In Our 'Age of Innovation' - Women Are In the Driver's Seat
It's 2017. We have embraced innovation as a part of our lifestyle. On-demand platforms, virtual reality, artificial intelligence, 3D printing, self-driving cars. You name it. Innovation is already redefining our personal and professional spaces. With an increased emphasis on creating consumer-driven, inclusive and disruptive workforce, companies are now transforming their internal processes to grow and scale demands of this ever-evolving digital age.
More than simply a buzzword, innovation has become the need of the hour: used to streamline
decisions, simplify time-consuming functions, enhance end-user experience, leverage resources, form productive teams and most importantly, to communicate. Amidst of it all, women are at the forefront of driving innovation and are achieving end-user objectives.
Women influence close to $20 trillion in end-user spending. That being said, they sadly occupy only a small percentage of global workforce, especially in the top management. This creates a disparity and often results in misaligned business strategy that falls short of resonating with end-user needs and improving profit margins. Yet many studies have found companies with women in leadership positions to be financially and strategically well placed and profitable. A nonprofit organization, Catalyst, reported the positive effect women innovators and leaders have on overarching strategy of companies offering innovation-driven services, further proving the point.
To demonstrate the difference women leaders make, let’s first understand how innovation is sustained. Innovation involves taking risks, embracing fail often, fail fast, fail cheap approach, building cohesive teams and enabling consumer-centric initiatives. It thrives in an open and responsive environment not bound by cultural and hierarchical dispositions. It becomes an integral process when organizations start to prioritize collective intelligence. Leaders who are empathetic, self-aware, inclusive, insightful and supportive tend to develop culturally- and socially-sensitive perspective. This helps them drive innovation by encouraging and nurturing the right talent.
Women – with their capability to adapt – play a crucial role in bringing organizational innovation to their workspace. They are better disposed to lead and, in turn, produce substantial return on investment and sales. They know the right set of skills essential to drive innovation forward in a female-centric consumer market.
Women often follow collaborative leadership style that emphasizes on openmindedness and inclusion. They promote communication and take relationship-based approach in their work-related projects. Women are knowledgeable and are motivated by how meaningful their work is.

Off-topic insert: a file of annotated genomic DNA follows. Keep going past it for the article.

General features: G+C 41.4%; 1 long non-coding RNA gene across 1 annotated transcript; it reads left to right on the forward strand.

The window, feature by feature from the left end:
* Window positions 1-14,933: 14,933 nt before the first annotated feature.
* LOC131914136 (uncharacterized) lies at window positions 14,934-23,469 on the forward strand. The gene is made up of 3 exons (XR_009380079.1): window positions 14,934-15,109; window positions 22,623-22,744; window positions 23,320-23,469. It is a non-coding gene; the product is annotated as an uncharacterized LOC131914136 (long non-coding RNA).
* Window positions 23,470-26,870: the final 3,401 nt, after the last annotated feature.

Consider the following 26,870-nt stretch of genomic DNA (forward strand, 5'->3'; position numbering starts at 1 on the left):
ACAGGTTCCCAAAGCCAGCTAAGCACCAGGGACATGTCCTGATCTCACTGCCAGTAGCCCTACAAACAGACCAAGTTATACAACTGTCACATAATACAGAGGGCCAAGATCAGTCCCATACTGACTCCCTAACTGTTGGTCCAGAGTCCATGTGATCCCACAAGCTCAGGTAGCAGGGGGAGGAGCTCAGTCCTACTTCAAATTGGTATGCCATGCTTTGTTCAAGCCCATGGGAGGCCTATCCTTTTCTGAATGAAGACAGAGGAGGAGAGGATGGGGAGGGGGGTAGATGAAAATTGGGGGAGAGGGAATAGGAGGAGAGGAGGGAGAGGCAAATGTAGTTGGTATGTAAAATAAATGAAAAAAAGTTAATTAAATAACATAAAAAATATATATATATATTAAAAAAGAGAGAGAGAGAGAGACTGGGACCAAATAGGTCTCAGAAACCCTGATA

Moreover, women are less likely to encourage competition. This helps other counterparts in mixed-gender teams to be creative, interact in a more informal manner, build mutual trust and perform better. One study found the presence of women team members to increase the collective intelligence of the team and helped them achieve goals with a productive mindset. Because women are sensitive to social dynamics and possess emotional intelligence, they understand the importance of listening and try to initiate engaging conversations. These abilities allow them to tap into their and their team’ strength and skill-set to create newer products, opportunities and markets.
WIth that in mind, a lack of role models might just become a thing of the past as bolder and smarter women take upon the task to transform the innovation ecosystem and subsequently challenge the male-dominated corporate world. Women are increasingly occupying top management to better facilitate information sharing crucial to lead this age of innovation. And as we become more forward-thinking, women will continue to break the barriers to create a truly diverse and collaborative workforce.
What a time to be alive.
Sphoorti Bhandare is a PR consultant and blogger with heart of a digital nomad. She completed her Bachelors in Electronics before pursuing Masters in Public Relations in New York. She lives to explore, dance, read and dream. Sphoorti is usually found making whipped cold coffee, planning her next destination, mastering Zumba and binging on PR and social media trends.